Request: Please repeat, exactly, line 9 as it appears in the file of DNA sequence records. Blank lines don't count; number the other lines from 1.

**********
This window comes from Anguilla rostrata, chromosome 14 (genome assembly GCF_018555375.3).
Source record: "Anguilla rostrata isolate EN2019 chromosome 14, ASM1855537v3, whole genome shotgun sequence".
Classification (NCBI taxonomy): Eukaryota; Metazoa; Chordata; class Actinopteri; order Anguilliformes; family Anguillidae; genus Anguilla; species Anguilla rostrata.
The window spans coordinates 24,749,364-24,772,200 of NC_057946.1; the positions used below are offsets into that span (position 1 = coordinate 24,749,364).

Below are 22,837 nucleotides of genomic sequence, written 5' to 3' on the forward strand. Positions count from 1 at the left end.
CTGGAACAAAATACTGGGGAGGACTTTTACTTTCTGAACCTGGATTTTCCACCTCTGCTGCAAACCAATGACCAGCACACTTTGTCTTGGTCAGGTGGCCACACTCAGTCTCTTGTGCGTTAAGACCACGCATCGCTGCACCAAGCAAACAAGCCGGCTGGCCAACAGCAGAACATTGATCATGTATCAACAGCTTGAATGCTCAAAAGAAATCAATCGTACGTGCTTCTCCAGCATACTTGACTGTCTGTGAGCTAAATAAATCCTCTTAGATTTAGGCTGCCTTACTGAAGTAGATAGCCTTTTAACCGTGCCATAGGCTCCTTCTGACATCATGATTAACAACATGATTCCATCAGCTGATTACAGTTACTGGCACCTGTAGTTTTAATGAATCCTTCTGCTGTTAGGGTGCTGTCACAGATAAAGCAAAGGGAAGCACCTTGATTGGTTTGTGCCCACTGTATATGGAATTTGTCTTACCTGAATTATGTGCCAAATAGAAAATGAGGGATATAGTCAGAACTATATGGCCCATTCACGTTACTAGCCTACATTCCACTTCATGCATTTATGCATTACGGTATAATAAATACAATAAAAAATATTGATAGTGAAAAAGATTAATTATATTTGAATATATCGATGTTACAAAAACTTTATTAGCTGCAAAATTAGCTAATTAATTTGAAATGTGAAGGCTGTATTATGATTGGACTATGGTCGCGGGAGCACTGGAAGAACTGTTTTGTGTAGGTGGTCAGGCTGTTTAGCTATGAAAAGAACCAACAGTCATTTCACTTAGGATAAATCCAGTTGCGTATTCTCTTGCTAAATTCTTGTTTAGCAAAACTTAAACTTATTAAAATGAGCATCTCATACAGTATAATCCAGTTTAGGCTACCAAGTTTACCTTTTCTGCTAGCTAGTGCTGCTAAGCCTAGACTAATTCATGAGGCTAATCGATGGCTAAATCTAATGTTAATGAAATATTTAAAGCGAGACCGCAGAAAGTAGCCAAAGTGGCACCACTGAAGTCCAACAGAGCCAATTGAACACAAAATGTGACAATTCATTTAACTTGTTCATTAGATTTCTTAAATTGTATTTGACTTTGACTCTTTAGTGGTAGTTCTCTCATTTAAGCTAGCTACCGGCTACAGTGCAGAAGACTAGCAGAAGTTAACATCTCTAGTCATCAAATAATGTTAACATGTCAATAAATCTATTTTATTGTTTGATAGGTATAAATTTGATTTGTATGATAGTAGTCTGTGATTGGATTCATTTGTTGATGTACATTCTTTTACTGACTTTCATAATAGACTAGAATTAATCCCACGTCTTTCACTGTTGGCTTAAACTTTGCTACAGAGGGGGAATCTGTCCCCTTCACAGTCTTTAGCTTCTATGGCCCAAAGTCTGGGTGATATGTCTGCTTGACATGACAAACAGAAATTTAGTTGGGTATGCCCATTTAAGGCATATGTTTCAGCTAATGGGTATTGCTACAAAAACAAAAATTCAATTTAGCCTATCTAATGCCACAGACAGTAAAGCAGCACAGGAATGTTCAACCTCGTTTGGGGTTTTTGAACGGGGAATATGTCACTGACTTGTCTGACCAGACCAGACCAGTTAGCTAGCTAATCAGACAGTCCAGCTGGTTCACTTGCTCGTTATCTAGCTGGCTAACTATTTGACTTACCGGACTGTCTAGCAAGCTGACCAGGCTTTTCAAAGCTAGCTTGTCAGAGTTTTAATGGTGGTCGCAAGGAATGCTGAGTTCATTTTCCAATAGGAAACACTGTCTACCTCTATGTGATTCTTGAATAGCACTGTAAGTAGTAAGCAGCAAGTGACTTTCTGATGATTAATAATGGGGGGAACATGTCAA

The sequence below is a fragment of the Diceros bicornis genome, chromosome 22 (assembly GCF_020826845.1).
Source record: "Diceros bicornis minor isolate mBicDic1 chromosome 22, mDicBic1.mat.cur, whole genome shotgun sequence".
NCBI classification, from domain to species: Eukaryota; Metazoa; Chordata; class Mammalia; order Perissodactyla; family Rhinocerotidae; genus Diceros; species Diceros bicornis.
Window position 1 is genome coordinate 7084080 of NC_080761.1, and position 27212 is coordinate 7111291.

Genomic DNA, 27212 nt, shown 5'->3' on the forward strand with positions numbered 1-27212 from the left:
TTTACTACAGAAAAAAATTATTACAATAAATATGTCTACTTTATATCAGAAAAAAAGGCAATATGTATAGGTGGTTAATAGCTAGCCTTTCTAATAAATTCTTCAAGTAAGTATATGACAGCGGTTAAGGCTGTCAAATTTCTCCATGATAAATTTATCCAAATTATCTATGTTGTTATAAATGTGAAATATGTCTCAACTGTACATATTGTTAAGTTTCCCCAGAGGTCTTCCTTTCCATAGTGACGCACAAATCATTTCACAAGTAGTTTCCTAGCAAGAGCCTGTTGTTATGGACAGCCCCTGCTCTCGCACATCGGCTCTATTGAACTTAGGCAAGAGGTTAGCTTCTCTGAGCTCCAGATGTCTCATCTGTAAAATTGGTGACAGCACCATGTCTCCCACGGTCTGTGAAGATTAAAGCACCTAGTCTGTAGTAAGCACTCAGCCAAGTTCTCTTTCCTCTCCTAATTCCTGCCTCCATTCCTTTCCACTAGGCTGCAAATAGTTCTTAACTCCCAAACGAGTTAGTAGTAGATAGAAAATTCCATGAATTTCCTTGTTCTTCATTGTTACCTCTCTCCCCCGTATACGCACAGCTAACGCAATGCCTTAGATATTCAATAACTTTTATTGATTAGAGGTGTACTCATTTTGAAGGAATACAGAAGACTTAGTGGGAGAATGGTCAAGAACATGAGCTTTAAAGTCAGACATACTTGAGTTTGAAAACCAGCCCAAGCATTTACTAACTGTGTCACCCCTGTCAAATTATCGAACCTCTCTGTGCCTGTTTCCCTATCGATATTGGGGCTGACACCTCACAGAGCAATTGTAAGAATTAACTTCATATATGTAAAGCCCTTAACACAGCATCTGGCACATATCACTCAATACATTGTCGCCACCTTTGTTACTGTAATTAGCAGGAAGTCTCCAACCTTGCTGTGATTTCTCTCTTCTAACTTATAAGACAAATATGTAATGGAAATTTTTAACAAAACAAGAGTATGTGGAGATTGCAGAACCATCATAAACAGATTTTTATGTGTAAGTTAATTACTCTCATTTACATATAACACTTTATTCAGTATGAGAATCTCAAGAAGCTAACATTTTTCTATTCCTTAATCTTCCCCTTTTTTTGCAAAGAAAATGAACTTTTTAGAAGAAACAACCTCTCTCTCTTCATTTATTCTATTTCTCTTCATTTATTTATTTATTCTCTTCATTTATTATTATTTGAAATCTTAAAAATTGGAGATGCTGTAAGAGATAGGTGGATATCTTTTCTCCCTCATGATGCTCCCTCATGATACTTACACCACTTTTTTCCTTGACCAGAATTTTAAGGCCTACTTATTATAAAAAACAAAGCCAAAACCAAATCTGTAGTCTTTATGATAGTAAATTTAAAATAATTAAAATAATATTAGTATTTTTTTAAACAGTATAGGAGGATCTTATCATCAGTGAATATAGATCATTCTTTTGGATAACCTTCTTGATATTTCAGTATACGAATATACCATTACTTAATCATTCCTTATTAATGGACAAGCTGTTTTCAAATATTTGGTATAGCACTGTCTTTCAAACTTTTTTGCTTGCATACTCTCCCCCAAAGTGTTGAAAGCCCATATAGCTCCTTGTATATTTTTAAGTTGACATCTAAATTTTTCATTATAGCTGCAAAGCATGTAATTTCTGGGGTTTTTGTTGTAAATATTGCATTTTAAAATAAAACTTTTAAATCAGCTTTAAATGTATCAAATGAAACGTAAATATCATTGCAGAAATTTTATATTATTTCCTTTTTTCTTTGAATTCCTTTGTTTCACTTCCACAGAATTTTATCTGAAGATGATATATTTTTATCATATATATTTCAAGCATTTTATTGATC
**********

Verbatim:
NCBI classification, from domain to species: Eukaryota; Metazoa; Chordata; class Mammalia; order Perissodactyla; family Rhinocerotidae; genus Diceros; species Diceros bicornis.